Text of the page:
Old Melanesia offers lessons to a grim future
Mass media & politics: an uneasy relationship

How to give women a say in PNG governance

Traditionally women exercised power on matters such as food security, children’s health and education.  In matrilineal settings, they can exercise total authority over the distribution and use of land



CAIRNS - I believe Terence Wood (‘What went wrong with the 2022 elections’) has made some pertinent observations. 

He has picked out a number of factors that are increasingly impacting the safe and orderly conduct of elections.

I would add a couple more to the mix.

While Terence points out the tendency of elected members to focus on their supporters, I would suggest the issue is more granular.

Specifically, candidates focus upon their clan members and those related or useful to them in some way.

The golden rule from the perspective of almost any voter goes something like, if a candidate is not related to me in some way, then I have no reason to trust them.

And thus, the socio, political and economic consequences roll along.

There is another elephant in the room.

Traditionally men and women play different roles in society.

Fundamentally this is why it is unlikely any significant changes to the gender ratio of parliaments will occur in this millennium – unless you subscribe to the view that culture can be overridden.  Good luck with that.

So as Terence points out, “something has to be done”.

It is my view that for substantive change to take place women must be equally represented at every level of government just as they are in a village context.

Traditionally women exercised power through their own groups, especially on matters such as food security, children’s health and education.

Since climate and transport infrastructure are a cross-cutting issues, they have clear views on those as well.

In matrilineal settings, women can exercise total authority over the distribution and use of land. There is no more powerful an influence than that.

Hence, as a solution, I envisage a bicameral parliamentary system that reflects those values and practices.

A bicameral system where each level of representative government has two houses – lower and upper.

The upper chamber would be comprised of women with the power to reject legislation or decisions they believe do not represent the best interests of the nation, province, district, local level government or ward, especially in relation to them and their children.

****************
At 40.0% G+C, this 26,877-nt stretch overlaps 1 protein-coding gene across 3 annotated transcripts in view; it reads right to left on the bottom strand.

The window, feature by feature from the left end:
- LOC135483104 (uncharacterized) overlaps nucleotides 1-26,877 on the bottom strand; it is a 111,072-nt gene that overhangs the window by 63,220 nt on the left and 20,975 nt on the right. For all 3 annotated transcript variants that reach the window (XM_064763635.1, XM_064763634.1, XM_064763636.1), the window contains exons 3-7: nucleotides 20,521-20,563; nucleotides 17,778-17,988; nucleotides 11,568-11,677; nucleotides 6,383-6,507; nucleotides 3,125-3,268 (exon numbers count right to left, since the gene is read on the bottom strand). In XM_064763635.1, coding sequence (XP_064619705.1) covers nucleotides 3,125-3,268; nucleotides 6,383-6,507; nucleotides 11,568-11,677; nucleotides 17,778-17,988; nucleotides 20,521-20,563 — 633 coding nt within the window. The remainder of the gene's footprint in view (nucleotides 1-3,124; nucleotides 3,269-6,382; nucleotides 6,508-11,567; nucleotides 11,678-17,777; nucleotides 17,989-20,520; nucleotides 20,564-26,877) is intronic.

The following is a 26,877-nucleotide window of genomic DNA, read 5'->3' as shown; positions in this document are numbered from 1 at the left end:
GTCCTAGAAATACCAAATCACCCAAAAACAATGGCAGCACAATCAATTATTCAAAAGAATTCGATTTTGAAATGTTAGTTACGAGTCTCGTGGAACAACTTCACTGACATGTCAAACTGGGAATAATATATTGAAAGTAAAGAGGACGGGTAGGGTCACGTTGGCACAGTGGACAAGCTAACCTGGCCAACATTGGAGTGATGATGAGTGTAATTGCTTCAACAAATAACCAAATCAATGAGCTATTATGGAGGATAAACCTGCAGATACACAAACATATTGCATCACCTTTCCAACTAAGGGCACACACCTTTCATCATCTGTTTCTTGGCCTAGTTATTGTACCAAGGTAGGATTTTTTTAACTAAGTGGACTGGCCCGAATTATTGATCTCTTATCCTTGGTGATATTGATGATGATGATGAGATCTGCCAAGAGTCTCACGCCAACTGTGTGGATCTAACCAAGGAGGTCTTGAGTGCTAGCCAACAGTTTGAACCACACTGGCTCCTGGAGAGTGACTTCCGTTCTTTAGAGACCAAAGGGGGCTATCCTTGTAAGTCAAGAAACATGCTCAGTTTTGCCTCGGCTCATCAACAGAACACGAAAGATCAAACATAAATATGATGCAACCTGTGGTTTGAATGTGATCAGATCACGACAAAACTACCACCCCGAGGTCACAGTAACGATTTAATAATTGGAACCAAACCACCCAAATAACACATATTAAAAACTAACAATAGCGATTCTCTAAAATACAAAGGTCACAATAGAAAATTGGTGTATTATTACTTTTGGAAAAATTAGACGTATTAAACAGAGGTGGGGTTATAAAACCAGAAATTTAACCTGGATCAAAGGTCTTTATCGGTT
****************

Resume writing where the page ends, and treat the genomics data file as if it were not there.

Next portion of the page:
This even begs the question of whether men and women should vote for separate houses as they would in a traditional context.

Consideration also needs to be given to holding rolling elections across all 118 representative electorates throughout a five-year term.

That might give the Electoral Commission time to focus its resources on a limited number of districts each month.


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Lindsay F Bond

For readers with access to the Internet, there comes indulgence not bestowed on folk who strive without. Yet is that indulgence leading to improved comprehension?

While folk might say an ‘elephant in the room’, (to use a phrase for efficiency yet is loomingly perplex of a societal construct), the impediment to societal opportunity seems at least as immense as what is nominally "Dark Matter".

While reading this and with Internet access, check out the name of Dr Vera Rubin, and her contribution to the discussion on what is yet unknown, about Dark Matter. This is splendidly shown at: https://www.abc.net.au/news/2022-08-21/dark-matter-particle-physics-sabre-experiment-stawell-victoria/101113010

Humans may be not ready for the massive effect of precisely knowing Dark Matter, for there are pockets of humanity that yet are stalled in accepting and enabling capability of variety of opinions and considerations.

One set of opinions has figured long in human thought, that from Plato (approx 400 BC).

“Though Plato agreed with Aristotle that women were inferior to men, in the fourth book of the Republic the character of Socrates says this was only because of nomos or custom and not because of nature, and thus women needed paidia, rearing or education to be equal to men.” https://en.wikipedia.org/wiki/Plato

A different set of opinions flow from Epicurus, including that “He [Epicurus] openly allowed women and slaves to join the school as a matter of policy." https://en.wikipedia.org/wiki/Epicurus

Among other thoughts, Epicurus “taught that the root of all human neurosis is death denial” in contrast to Plato, who held to metempsychosis (reincarnation).

About Dark Matter, what light will the knowing bring to human behaviour?

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